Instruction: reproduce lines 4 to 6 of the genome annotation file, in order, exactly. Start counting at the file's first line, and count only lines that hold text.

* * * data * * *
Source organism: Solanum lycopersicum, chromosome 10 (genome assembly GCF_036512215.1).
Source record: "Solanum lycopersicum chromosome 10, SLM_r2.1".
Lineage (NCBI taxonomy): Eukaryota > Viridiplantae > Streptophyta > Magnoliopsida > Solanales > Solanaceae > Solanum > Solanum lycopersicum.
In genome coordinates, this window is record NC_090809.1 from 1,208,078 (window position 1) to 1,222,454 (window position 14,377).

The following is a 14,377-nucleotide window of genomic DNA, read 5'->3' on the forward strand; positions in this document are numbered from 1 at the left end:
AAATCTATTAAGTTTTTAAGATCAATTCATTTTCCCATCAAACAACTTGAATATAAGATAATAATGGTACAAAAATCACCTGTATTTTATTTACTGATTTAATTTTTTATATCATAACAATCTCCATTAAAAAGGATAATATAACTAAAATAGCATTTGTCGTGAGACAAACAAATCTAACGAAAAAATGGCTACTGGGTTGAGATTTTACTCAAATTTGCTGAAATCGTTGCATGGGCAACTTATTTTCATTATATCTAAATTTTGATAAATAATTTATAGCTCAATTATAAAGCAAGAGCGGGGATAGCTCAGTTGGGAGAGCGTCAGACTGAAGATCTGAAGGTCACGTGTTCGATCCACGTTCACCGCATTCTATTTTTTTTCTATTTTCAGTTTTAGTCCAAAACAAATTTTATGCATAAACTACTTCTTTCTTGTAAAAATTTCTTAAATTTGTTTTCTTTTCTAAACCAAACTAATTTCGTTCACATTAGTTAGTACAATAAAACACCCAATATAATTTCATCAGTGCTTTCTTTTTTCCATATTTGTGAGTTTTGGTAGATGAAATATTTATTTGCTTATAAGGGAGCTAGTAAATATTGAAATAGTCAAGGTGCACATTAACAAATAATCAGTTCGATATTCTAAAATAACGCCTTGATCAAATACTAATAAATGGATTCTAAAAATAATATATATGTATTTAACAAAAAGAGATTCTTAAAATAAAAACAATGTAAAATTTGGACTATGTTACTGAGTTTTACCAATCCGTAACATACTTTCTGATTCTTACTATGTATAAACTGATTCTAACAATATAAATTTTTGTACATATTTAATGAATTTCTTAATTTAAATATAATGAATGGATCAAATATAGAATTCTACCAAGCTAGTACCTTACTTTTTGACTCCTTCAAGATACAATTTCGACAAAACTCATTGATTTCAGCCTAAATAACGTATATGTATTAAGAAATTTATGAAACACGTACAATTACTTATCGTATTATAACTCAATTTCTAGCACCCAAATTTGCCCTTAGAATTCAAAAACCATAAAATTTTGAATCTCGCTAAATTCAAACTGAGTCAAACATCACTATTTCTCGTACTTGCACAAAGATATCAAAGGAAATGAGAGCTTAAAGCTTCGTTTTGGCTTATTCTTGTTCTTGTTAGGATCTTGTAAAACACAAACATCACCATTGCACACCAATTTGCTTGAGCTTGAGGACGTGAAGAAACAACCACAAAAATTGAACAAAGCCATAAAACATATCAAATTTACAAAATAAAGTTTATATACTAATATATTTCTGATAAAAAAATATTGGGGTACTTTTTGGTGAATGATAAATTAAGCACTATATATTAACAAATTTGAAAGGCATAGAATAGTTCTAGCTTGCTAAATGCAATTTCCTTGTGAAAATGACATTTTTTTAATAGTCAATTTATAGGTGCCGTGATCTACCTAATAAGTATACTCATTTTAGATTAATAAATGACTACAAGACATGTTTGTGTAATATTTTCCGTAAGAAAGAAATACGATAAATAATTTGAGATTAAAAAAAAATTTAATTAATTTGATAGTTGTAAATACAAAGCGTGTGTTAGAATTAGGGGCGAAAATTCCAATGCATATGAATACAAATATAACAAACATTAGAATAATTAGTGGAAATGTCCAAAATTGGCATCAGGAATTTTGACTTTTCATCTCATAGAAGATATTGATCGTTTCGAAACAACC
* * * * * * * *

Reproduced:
In genome coordinates, this window is record NC_090809.1 from 1,208,078 (window position 1) to 1,222,454 (window position 14,377).

The following is a 14,377-nucleotide window of genomic DNA, read 5'->3' on the forward strand; positions in this document are numbered from 1 at the left end:
AAATCTATTAAGTTTTTAAGATCAATTCATTTTCCCATCAAACAACTTGAATATAAGATAATAATGGTACAAAAATCACCTGTATTTTATTTACTGATTTAATTTTTTATATCATAACAATCTCCATTAAAAAGGATAATATAACTAAAATAGCATTTGTCGTGAGACAAACAAATCTAACGAAAAAATGGCTACTGGGTTGAGATTTTACTCAAATTTGCTGAAATCGTTGCATGGGCAACTTATTTTCATTATATCTAAATTTTGATAAATAATTTATAGCTCAATTATAAAGCAAGAGCGGGGATAGCTCAGTTGGGAGAGCGTCAGACTGAAGATCTGAAGGTCACGTGTTCGATCCACGTTCACCGCATTCTATTTTTTTTCTATTTTCAGTTTTAGTCCAAAACAAATTTTATGCATAAACTACTTCTTTCTTGTAAAAATTTCTTAAATTTGTTTTCTTTTCTAAACCAAACTAATTTCGTTCACATTAGTTAGTACAATAAAACACCCAATATAATTTCATCAGTGCTTTCTTTTTTCCATATTTGTGAGTTTTGGTAGATGAAATATTTATTTGCTTATAAGGGAGCTAGTAAATATTGAAATAGTCAAGGTGCACATTAACAAATAATCAGTTCGATATTCTAAAATAACGCCTTGATCAAATACTAATAAATGGATTCTAAAAATAATATATATGTATTTAACAAAAAGAGATTCTTAAAATAAAAACAATGTAAAATTTGGACTATGTTACTGAGTTTTACCAATCCGTAACATACTTTCTGATTCTTACTATGTATAAACTGATTCTAACAATATAAATTTTTGTACATATTTAATGAATTTCTTAATTTAAATATAATGAATGGATCAAATATAGAATTCTACCAAGCTAGTACCTTACTTTTTGACTCCTTCAAGATACAATTTCGACAAAACTCATTGATTTCAGCCTAAATAACGTATATGTATTAAGAAATTTATGAAACACGTACAATTACTTATCGTATTATAACTCAATTTCTAGCACCCAAATTTGCCCTTAGAATTCAAAAACCATAAAATTTTGAATCTCGCTAAATTCAAACTGAGTCAAACATCACTATTTCTCGTACTTGCACAAAGATATCAAAGGAAATGAGAGCTTAAAGCTTCGTTTTGGCTTATTCTTGTTCTTGTTAGGATCTTGTAAAACACAAACATCACCATTGCACACCAATTTGCTTGAGCTTGAGGACGTGAAGAAACAACCACAAAAATTGAACAAAGCCATAAAACATATCAAATTTACAAAATAAAGTTTATATACTAATATATTTCTGATAAAAAAATATTGGGGTACTTTTTGGTGAATGATAAATTAAGCACTATATATTAACAAATTTGAAAGGCATAGAATAGTTCTAGCTTGCTAAATGCAATTTCCTTGTGAAAATGACATTTTTTTAATAGTCAATTTATAGGTGCCGTGATCTACCTAATAAGTATACTCATTTTAGATTAATAAATGACTACAAGACATGTTTGTGTAATATTTTCCGTAAGAAAGAAATACGATAAATAATTTGAGATTAAAAAAAAATTTAATTAATTTGATAGTTGTAAATACAAAGCGTGTGTTAGAATTAGGGGCGAAAATTCCAATGCATATGAATACAAATATAACAAACATTAGAATAATTAGTGGAAATGTCCAAAATTGGCATCAGGAATTTTGACTTTTCATCTCATAGAAGATATTGATCGTTTCGAAACAACC